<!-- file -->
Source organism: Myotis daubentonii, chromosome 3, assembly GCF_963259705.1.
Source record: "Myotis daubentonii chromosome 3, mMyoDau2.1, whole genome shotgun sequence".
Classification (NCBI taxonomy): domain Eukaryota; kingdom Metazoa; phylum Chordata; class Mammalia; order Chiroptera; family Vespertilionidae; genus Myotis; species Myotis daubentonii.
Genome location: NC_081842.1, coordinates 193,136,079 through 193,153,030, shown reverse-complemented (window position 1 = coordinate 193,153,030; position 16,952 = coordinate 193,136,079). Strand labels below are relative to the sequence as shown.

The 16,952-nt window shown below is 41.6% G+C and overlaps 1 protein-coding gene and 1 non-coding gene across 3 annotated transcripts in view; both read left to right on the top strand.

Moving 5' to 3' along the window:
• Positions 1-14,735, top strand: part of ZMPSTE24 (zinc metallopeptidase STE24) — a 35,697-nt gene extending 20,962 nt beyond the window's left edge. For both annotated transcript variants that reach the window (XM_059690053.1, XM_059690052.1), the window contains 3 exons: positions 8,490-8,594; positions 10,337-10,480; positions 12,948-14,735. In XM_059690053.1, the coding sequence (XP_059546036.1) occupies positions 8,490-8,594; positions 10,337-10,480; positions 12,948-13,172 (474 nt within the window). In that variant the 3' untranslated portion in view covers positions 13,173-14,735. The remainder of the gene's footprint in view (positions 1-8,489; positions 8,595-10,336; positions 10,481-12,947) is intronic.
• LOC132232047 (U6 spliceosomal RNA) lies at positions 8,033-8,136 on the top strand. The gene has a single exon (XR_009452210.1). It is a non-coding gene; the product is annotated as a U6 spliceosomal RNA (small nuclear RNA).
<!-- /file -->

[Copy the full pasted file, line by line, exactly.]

Source organism: Myotis daubentonii, chromosome 3, assembly GCF_963259705.1.
Source record: "Myotis daubentonii chromosome 3, mMyoDau2.1, whole genome shotgun sequence".
Classification (NCBI taxonomy): domain Eukaryota; kingdom Metazoa; phylum Chordata; class Mammalia; order Chiroptera; family Vespertilionidae; genus Myotis; species Myotis daubentonii.
Genome location: NC_081842.1, coordinates 193,136,079 through 193,153,030, shown reverse-complemented (window position 1 = coordinate 193,153,030; position 16,952 = coordinate 193,136,079). Strand labels below are relative to the sequence as shown.

The 16,952-nt window shown below is 41.6% G+C and overlaps 1 protein-coding gene and 1 non-coding gene across 3 annotated transcripts in view; both read left to right on the top strand.

Moving 5' to 3' along the window:
• Positions 1-14,735, top strand: part of ZMPSTE24 (zinc metallopeptidase STE24) — a 35,697-nt gene extending 20,962 nt beyond the window's left edge. For both annotated transcript variants that reach the window (XM_059690053.1, XM_059690052.1), the window contains 3 exons: positions 8,490-8,594; positions 10,337-10,480; positions 12,948-14,735. In XM_059690053.1, the coding sequence (XP_059546036.1) occupies positions 8,490-8,594; positions 10,337-10,480; positions 12,948-13,172 (474 nt within the window). In that variant the 3' untranslated portion in view covers positions 13,173-14,735. The remainder of the gene's footprint in view (positions 1-8,489; positions 8,595-10,336; positions 10,481-12,947) is intronic.
• LOC132232047 (U6 spliceosomal RNA) lies at positions 8,033-8,136 on the top strand. The gene has a single exon (XR_009452210.1). It is a non-coding gene; the product is annotated as a U6 spliceosomal RNA (small nuclear RNA).